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How to Respond to Good and Bad Reviews on the Internet

How to Respond to Good and Bad Reviews on the Internet

There’s little argument the World Wide Web is an amazing communication tool that can whittle our vast universe into an intimate conversation. When the topic of discussion is your company, it’s a good idea to keep track of what’s being said and by whom. There are steps entrepreneurs can take to access comments and reviews of their products and services, and then respond accordingly.

According to Steve Smith, president of GrowthSource Coaching in Orange County, California, there are generally two ways a small business owner can combat negative comments or reviews of their business posted on the Internet. One, says Smith, is the “effective way,” while the second seems to be a more popular approach.

The effective method
The more effective method requires more effort on the part of the entrepreneur. “Business owners should be able to tap into places on the Internet where reviews are posted,” says Smith. Web sites such as Yelp and Google + are popular destinations, depending on the product or service a company propagates.

“It’s essential for a business owner to be plugged in” to know where to find comments and reviews, both positive and negative, says Smith, a consultant with more than 31 years of business-related experience.

If your company received a bad review, Smith suggests a business owner post an apology below the negative comments while also asking how the situation can be repaired. “Offer to make it right,” he says.

If someone posted positive comments about your organization, that effort should be rewarded equally. “It’s nice to reply and thank them for their comments,” he says. If your company has earned several reviews complimenting some aspect of the customer’s interaction with your organization but your company doesn’t post any acknowledgements, a poor impression can be created. “That gives people the impression that no one is home,” he says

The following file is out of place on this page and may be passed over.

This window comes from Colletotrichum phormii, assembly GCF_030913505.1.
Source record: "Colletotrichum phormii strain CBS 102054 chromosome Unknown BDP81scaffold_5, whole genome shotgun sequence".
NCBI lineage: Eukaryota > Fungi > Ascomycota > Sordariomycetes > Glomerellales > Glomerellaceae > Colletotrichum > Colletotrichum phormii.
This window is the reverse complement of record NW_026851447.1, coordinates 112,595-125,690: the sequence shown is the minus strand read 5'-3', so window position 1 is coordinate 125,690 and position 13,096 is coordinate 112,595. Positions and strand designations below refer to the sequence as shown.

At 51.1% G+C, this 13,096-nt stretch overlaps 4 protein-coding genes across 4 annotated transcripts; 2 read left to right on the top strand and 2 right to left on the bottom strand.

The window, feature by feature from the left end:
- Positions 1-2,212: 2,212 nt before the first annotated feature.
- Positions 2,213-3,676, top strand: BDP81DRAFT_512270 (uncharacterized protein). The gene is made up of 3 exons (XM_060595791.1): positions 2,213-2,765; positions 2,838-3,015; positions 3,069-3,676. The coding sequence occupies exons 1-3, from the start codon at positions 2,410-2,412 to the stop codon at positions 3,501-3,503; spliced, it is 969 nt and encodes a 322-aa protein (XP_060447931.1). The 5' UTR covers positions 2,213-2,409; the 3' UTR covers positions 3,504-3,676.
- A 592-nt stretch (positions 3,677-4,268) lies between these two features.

The popular route
While the effective way can tap into more of the business owner’s time, the more popular method to responding to both positive and negative comments on the Internet is by hiring someone to do it for you. “Some people hire a social media company that scours the Internet for bad reviews. They place good reviews to push” the bad ones down, says Smith. He doesn’t like this policy because, in his mind, “it’s not genuine.”

However, if a company earns a few hundred comments weekly, both good and bad, it might be a good idea to turn the process over to a professional. “If a large portion of your business is based on a customer’s experience while being there, there is no greater way to damage your reputation by not responding to negative comments,” says Smith.

He suggests carving out a few hours a week to surf web sites where people regularly post reviews. A great way to narrow down which sites would be most useful is to use a search focusing on your industry and city. For example, an entrepreneur seeking reviews about their eatery might Google “restaurant reviews AND the city they’re in,” says Smith.

Using people’s reviews
When a person posts something on a public web site, such as Google + or Yelp, for example, Smith says “it’s assumed for public use.” That means it’s acceptable for someone to repost it elsewhere. However, if the review was posted on a private web site, such as your restaurant’s own site, Smith thinks it’s not a good practice to reuse it without the poster’s consent. One way to do that is to include a box for posters for check if they agree to their comments being reposted elsewhere.

“Nine times out of ten, when people are motivated to leave a review, it’s because it was a bad experience. It’s a smart idea to ask people if they had a good experience to go to a specific site, like your own, to leave a positive review. You have to ask for positive reviews for future referrals,” says Smith.

Details Written by Tami Kamin Meyer and reprinted from Successful Business News

Steve Smith is a business coach who specializes in helping small businesses come up with a plan to succeed. To visit his site, click here.